While living in her university halls of residence our daughter Emily was subjected to a campaign of abuse and violence from her boyfriend. Emily tried to get help. Her abuser remained in the same halls of residence where he was able to see her room from his window – her room is where she should have been safe.
On March 17th, 2016, Emily took her own life just minutes after her abuser visited her room unannounced. We are tormented by the “what ifs” – we don’t know if Emily would still be with us if university staff had received adequate training in recognising signs of abuse and had been taught the pathways to follow in such instances but the one thing we do know for certain is that this should not happen to any other young girl, to any other family.
Gender-based violence does not discriminate – it could happen to anybody at any age, and we must raise awareness of this and make sure that students and staff know what to do and where to turn to get help. Our students are vulnerable, often away from the security of home for the first time, and we need to protect them. Please don’t let this happen again – the Emily Test can save lives.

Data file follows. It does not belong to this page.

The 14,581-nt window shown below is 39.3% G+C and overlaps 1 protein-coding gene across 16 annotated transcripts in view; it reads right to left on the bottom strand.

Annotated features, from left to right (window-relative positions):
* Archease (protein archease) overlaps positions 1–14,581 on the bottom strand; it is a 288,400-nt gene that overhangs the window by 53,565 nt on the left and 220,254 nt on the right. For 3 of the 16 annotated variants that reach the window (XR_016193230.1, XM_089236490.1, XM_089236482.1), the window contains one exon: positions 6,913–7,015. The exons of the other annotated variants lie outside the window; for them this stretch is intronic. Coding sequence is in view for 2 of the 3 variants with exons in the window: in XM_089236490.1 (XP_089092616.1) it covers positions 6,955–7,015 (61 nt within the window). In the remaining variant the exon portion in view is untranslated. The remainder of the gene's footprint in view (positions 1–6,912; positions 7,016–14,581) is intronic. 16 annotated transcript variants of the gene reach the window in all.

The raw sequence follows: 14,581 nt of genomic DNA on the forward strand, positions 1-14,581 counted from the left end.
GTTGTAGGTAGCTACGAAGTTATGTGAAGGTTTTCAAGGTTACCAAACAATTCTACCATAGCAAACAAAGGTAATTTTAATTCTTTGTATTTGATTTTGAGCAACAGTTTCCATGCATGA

A report published by the National Union of Students (2013) found that 1 in 4 female students reporting unwanted sexual behaviour during their studies and 1 in 5 experiencing sexual harassment during their first week of term. These statistics highlight the scale of the problem across colleges and universities and evidence the need for further action to be taken. Whilst it’s been incredibly positive for the Scottish Government to fund the creation of a toolkit to tackle gender-based violence we want to ensure that both colleges and universities are supported long term to roll out these recommendations and to put their policies and procedures to the Emily Test.